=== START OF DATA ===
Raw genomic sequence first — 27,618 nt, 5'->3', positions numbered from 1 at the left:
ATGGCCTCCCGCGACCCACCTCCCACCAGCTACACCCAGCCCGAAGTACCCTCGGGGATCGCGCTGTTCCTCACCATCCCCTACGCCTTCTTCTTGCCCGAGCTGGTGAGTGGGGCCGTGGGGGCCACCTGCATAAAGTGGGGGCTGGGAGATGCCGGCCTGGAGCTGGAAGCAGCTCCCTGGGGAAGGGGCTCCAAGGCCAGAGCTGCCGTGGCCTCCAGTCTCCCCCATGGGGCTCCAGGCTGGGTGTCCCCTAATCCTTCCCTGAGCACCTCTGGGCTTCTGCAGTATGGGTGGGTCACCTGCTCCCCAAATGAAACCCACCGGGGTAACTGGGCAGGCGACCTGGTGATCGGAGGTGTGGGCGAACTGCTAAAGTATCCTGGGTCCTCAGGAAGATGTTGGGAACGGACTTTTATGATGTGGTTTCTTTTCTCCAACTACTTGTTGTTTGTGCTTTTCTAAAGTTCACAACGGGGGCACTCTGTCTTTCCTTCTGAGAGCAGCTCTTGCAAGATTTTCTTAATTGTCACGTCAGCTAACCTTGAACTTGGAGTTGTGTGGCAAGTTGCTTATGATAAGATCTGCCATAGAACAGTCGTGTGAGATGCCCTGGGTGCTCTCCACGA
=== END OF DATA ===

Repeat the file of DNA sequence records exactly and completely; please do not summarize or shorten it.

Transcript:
Raw genomic sequence first — 27,618 nt, 5'->3', positions numbered from 1 at the left:
ATGGCCTCCCGCGACCCACCTCCCACCAGCTACACCCAGCCCGAAGTACCCTCGGGGATCGCGCTGTTCCTCACCATCCCCTACGCCTTCTTCTTGCCCGAGCTGGTGAGTGGGGCCGTGGGGGCCACCTGCATAAAGTGGGGGCTGGGAGATGCCGGCCTGGAGCTGGAAGCAGCTCCCTGGGGAAGGGGCTCCAAGGCCAGAGCTGCCGTGGCCTCCAGTCTCCCCCATGGGGCTCCAGGCTGGGTGTCCCCTAATCCTTCCCTGAGCACCTCTGGGCTTCTGCAGTATGGGTGGGTCACCTGCTCCCCAAATGAAACCCACCGGGGTAACTGGGCAGGCGACCTGGTGATCGGAGGTGTGGGCGAACTGCTAAAGTATCCTGGGTCCTCAGGAAGATGTTGGGAACGGACTTTTATGATGTGGTTTCTTTTCTCCAACTACTTGTTGTTTGTGCTTTTCTAAAGTTCACAACGGGGGCACTCTGTCTTTCCTTCTGAGAGCAGCTCTTGCAAGATTTTCTTAATTGTCACGTCAGCTAACCTTGAACTTGGAGTTGTGTGGCAAGTTGCTTATGATAAGATCTGCCATAGAACAGTCGTGTGAGATGCCCTGGGTGCTCTCCACGA